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Introducing Myself and My Blog

I’ve been a copy editor for more than 16 years. Before that, I was a writing and literature teacher, and before that, a graduate student in English. Before that I was just another undergraduate who read a lot of novels, wrote papers about literary works, and aspired to be a writer.

Time has certainly flown since I took my first editing test one summer in New Delhi, a short exercise in what is better known today as “language polishing.”

Over the years, I have seen copyediting referred to by other terms and terminologies — “language polishing” being one of them — but the day a senior editor handed me a copy of the Chicago Manual of Style and said, “This is your bible. Memorize it,” a whole new window on editing opened for me.

After sixteen years of mastering the Chicago Manual of Style and other style manuals, I know now that copyediting is a lot more than just “language polishing” or memorizing style conventions. In fact, it is sometimes an art and sometimes a science, but more often than not, judging by the many blogs authored by editors, it is a practice that borders on an obsession.

Today, I run my own small editing business called Absolute-Ink Editorial, and I live in Houston, Texas. Over the years, I have worked as a full-time, part-time, and freelance copy editor and proofreader on a staggering variety of book manuscripts, articles, website copy, and essays, mostly on humanities and social sciences subjects, but occasionally on medical topics and K-12 mathematics textbooks.During the first part of my career in publishing, I headed small teams of editors, trained them, recruited more, drove quality assurance, and managed textbook projects between India and the United States. After 2012, I decided to go freelance, get married, study some more, adopt a child, and, in 2020, start my own business from my home.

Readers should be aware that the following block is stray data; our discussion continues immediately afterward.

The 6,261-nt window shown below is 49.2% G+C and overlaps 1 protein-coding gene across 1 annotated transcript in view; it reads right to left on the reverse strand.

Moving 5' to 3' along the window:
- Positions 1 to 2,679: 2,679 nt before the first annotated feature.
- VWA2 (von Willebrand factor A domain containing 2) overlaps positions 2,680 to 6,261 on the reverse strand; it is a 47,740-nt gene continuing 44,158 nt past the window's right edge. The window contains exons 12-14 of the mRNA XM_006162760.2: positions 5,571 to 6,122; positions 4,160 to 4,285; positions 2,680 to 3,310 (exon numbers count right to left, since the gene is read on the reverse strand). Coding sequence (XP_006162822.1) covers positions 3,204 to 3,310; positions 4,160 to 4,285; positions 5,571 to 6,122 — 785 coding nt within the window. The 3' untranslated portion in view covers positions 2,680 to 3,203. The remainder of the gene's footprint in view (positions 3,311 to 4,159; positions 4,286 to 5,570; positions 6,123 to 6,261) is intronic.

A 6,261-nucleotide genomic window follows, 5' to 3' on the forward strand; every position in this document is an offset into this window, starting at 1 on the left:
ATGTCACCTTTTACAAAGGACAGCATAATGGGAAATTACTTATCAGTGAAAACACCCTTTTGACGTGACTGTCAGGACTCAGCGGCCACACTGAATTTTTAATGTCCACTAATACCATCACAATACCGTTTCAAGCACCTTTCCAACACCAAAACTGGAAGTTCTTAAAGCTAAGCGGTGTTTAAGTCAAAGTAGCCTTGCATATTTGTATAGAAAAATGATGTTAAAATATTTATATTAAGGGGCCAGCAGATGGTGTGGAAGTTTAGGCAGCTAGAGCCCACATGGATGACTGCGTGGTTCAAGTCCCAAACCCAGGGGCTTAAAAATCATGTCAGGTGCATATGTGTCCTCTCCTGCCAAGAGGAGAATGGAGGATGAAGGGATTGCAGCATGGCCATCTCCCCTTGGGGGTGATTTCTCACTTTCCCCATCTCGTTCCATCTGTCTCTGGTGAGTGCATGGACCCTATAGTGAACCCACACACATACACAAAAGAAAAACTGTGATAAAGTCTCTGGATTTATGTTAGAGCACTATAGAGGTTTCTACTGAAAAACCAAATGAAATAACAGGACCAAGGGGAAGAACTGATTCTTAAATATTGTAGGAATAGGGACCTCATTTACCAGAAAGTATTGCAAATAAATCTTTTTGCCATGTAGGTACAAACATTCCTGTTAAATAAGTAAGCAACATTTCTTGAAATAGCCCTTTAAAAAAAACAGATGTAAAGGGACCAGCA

So here I am, waiting to share what I have learned along the way in my journey from avid reader to exacting editor.

What Matter Who’s Speaking (or Editing)?

Several years ago, when I was working in India, I compiled some thoughts on the impact of cultural differences on copyediting, which you can read here. This is a topic I have continued to think about over the years: does where you are located or where you are from shape your editorial decisions? So much of copyediting is about rules and applying them to someone else’s writing, so where does subjectivity play a role?

More recently, while working as a sensitivity reader, I have had a chance to think about these questions again in the context of reviewing textbooks for their implicit cultural, racial, and gender biases. Sensitivity readings have attracted a lot of criticism from various quarters as a form of language policing, but I think that they have their uses and value: for example, while doing a sensitivity read on a microbiology textbook, it struck me as significant that whereas the findings of male scientists dominated the pages, the book did not contain a single mention of even one woman scientist. In this day and age, I find that suprising.